The Macon Water Authority (MWA) in Georgia recently completed about $51 million worth of long overdue rehab work on its two wastewater treatment plants. A key change in the rehab was how MWA handles dewatering, moving away from belt presses to a rotary press product.
Ray Shell, MWA’s assistant executive director, was interested in a rotary press product from Fournier he heard about, but he says MWA operators were hesitant at first about a change from what they were used to. That’s where the approach MWA took to pre-project planning helped a great deal. A list was created with all the equipment and processes being considered along with the manufacturers of those various options. From there, another list was created containing treatment plants using any of those products that were within reasonable driving distance of Macon. Over the span of about three months Shell — alongside small teams of four to six different operators and maintenance workers — took field trips to 34 different plants to get a firsthand account of their colleagues’ experience with the equipment and processes they were considering.
“When we had something we were really focused on, we wanted our operators talking directly to folks actually using it,” Shell says. “We kept records. We took notes and pictures of every visit we made. That was a big part of our success.”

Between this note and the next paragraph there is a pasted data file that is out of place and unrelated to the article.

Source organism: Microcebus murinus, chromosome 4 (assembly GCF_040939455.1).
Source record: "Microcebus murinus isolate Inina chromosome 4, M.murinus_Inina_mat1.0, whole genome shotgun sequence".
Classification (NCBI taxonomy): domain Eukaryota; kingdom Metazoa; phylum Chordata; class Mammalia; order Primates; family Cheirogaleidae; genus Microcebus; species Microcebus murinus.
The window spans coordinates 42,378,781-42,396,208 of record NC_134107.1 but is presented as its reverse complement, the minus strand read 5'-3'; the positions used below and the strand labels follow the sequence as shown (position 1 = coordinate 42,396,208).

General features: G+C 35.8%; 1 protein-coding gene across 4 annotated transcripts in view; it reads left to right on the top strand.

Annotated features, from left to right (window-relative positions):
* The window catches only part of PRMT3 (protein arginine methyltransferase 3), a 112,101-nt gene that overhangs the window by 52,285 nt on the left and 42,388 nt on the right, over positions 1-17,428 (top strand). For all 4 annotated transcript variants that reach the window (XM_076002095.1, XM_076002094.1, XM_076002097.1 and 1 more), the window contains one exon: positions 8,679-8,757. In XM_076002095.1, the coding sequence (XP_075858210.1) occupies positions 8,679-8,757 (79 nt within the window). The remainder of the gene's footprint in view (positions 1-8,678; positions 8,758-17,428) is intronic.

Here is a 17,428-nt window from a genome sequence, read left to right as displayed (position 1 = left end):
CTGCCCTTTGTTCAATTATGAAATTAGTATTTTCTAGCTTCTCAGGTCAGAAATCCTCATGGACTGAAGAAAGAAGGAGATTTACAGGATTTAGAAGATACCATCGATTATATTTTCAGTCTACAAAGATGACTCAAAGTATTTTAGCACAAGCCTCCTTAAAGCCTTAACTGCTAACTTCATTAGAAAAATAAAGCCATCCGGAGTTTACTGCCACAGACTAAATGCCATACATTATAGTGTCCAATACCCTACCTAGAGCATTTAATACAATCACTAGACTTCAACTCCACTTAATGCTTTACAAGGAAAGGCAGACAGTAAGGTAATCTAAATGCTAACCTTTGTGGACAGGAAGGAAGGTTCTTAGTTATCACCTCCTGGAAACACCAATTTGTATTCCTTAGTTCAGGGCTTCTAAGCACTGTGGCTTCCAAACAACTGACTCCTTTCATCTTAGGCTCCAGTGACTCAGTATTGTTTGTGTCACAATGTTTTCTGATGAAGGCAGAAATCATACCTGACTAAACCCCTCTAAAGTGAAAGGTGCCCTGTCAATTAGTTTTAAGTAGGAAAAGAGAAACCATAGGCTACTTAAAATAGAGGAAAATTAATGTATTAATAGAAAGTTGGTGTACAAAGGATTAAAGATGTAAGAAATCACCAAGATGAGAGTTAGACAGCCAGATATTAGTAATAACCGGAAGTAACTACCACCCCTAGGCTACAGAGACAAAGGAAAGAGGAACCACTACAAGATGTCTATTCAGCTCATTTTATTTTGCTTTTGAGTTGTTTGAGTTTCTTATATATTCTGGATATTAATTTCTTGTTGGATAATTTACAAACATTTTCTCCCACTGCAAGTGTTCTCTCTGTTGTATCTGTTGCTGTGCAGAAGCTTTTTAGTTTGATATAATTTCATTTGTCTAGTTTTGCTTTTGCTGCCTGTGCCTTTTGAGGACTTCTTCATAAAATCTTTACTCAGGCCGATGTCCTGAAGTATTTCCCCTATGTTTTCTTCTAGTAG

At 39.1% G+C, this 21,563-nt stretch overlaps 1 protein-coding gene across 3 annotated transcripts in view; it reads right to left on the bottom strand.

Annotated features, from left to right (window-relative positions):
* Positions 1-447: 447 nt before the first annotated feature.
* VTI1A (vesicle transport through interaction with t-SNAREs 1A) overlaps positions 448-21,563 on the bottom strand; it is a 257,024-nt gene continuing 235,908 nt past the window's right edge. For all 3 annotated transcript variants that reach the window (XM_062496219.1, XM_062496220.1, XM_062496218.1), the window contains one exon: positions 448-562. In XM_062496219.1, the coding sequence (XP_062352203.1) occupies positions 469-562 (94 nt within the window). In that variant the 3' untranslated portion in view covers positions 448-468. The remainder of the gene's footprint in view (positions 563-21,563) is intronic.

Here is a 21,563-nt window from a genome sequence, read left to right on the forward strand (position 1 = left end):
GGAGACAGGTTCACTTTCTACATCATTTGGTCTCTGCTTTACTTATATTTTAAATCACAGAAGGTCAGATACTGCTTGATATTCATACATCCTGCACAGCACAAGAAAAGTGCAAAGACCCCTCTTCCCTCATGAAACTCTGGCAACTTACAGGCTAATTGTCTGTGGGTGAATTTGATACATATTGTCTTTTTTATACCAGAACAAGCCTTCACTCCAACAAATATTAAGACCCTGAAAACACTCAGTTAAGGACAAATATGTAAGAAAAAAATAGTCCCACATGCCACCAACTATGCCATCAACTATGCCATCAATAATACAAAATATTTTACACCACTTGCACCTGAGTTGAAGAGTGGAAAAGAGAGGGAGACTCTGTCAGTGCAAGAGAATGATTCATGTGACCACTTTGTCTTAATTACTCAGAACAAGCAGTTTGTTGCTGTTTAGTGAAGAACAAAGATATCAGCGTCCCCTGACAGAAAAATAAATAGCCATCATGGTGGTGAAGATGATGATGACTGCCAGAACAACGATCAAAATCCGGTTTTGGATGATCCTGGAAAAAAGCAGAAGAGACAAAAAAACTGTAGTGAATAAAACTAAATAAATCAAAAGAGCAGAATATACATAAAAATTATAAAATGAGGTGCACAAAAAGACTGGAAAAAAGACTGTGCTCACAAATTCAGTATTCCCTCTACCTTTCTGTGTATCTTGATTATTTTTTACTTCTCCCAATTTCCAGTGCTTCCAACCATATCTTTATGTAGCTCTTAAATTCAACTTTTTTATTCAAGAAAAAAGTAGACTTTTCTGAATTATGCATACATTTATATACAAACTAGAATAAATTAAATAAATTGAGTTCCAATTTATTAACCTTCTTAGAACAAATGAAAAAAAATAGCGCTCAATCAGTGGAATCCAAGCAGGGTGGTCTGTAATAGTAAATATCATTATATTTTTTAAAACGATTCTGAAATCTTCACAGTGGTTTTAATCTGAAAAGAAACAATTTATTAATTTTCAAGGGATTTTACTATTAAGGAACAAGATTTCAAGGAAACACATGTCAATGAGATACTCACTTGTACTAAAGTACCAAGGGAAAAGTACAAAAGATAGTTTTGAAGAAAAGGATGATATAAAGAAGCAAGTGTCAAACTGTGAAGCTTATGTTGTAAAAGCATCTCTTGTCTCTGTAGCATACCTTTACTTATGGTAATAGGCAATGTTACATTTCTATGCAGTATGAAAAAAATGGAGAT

And in the case of the Fournier rotary presses, initial operator reluctance quickly turned into an easy sell.
“We visited the first plant that had it in Murfreesboro, Tennessee, and when I walked into the room it was impressive,” Shell says. “The press room is usually a nasty environment. It requires a lot of cleanup. But when I walked into this rotary press room, they had their break table in there and their drink machines. That’s where they ate lunch, right in the same room as their presses. And there was no odor. Nothing. It was all enclosed and highly automated. It didn’t need constant attendance when running. We’ve been very pleased with it. That was a tough one because operators were reluctant to see a change from the belt presses. But that was one of the benefits of these tours. When people come to work for a utility and become operators, more than likely that’s the only wastewater plant they’ve ever been in. They don’t know other plants, other processes and other systems.”